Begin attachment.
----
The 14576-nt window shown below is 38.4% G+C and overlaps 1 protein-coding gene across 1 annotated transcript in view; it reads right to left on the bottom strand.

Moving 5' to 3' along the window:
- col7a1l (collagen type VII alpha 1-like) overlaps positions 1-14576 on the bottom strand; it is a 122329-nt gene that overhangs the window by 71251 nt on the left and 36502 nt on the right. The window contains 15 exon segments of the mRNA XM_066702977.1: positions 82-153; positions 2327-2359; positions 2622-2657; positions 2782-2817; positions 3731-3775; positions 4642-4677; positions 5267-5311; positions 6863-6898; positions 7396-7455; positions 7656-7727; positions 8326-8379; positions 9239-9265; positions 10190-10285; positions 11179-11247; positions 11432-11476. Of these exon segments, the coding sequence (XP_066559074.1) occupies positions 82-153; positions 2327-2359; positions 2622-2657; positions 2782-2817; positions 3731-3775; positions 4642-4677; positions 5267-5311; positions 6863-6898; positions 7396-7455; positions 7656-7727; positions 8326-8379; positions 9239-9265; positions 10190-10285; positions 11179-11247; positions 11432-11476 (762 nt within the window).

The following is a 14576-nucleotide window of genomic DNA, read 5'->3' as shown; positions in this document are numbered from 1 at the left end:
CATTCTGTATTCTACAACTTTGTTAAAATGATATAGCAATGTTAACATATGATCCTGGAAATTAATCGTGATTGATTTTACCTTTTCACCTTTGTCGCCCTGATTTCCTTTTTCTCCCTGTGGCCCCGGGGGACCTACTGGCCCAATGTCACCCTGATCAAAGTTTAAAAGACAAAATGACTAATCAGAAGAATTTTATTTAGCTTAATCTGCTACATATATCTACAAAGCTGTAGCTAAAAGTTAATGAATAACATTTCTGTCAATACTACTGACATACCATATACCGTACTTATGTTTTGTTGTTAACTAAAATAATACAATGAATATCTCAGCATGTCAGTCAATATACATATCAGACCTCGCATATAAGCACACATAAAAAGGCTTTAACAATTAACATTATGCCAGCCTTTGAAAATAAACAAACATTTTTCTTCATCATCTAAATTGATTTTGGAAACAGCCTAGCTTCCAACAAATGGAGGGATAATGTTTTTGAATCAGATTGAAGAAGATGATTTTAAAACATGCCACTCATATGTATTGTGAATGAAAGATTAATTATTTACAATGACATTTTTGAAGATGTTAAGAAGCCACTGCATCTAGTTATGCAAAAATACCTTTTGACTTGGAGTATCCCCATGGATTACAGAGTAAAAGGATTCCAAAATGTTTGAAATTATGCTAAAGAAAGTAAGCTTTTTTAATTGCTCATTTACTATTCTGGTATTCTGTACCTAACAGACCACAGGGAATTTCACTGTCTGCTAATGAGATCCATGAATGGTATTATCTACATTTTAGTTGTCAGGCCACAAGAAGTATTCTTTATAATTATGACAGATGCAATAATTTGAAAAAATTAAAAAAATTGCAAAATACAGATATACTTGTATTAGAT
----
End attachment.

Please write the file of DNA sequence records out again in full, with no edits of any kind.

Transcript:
The 14576-nt window shown below is 38.4% G+C and overlaps 1 protein-coding gene across 1 annotated transcript in view; it reads right to left on the bottom strand.

Moving 5' to 3' along the window:
- col7a1l (collagen type VII alpha 1-like) overlaps positions 1-14576 on the bottom strand; it is a 122329-nt gene that overhangs the window by 71251 nt on the left and 36502 nt on the right. The window contains 15 exon segments of the mRNA XM_066702977.1: positions 82-153; positions 2327-2359; positions 2622-2657; positions 2782-2817; positions 3731-3775; positions 4642-4677; positions 5267-5311; positions 6863-6898; positions 7396-7455; positions 7656-7727; positions 8326-8379; positions 9239-9265; positions 10190-10285; positions 11179-11247; positions 11432-11476. Of these exon segments, the coding sequence (XP_066559074.1) occupies positions 82-153; positions 2327-2359; positions 2622-2657; positions 2782-2817; positions 3731-3775; positions 4642-4677; positions 5267-5311; positions 6863-6898; positions 7396-7455; positions 7656-7727; positions 8326-8379; positions 9239-9265; positions 10190-10285; positions 11179-11247; positions 11432-11476 (762 nt within the window).

The following is a 14576-nucleotide window of genomic DNA, read 5'->3' as shown; positions in this document are numbered from 1 at the left end:
CATTCTGTATTCTACAACTTTGTTAAAATGATATAGCAATGTTAACATATGATCCTGGAAATTAATCGTGATTGATTTTACCTTTTCACCTTTGTCGCCCTGATTTCCTTTTTCTCCCTGTGGCCCCGGGGGACCTACTGGCCCAATGTCACCCTGATCAAAGTTTAAAAGACAAAATGACTAATCAGAAGAATTTTATTTAGCTTAATCTGCTACATATATCTACAAAGCTGTAGCTAAAAGTTAATGAATAACATTTCTGTCAATACTACTGACATACCATATACCGTACTTATGTTTTGTTGTTAACTAAAATAATACAATGAATATCTCAGCATGTCAGTCAATATACATATCAGACCTCGCATATAAGCACACATAAAAAGGCTTTAACAATTAACATTATGCCAGCCTTTGAAAATAAACAAACATTTTTCTTCATCATCTAAATTGATTTTGGAAACAGCCTAGCTTCCAACAAATGGAGGGATAATGTTTTTGAATCAGATTGAAGAAGATGATTTTAAAACATGCCACTCATATGTATTGTGAATGAAAGATTAATTATTTACAATGACATTTTTGAAGATGTTAAGAAGCCACTGCATCTAGTTATGCAAAAATACCTTTTGACTTGGAGTATCCCCATGGATTACAGAGTAAAAGGATTCCAAAATGTTTGAAATTATGCTAAAGAAAGTAAGCTTTTTTAATTGCTCATTTACTATTCTGGTATTCTGTACCTAACAGACCACAGGGAATTTCACTGTCTGCTAATGAGATCCATGAATGGTATTATCTACATTTTAGTTGTCAGGCCACAAGAAGTATTCTTTATAATTATGACAGATGCAATAATTTGAAAAAATTAAAAAAATTGCAAAATACAGATATACTTGTATTAGAT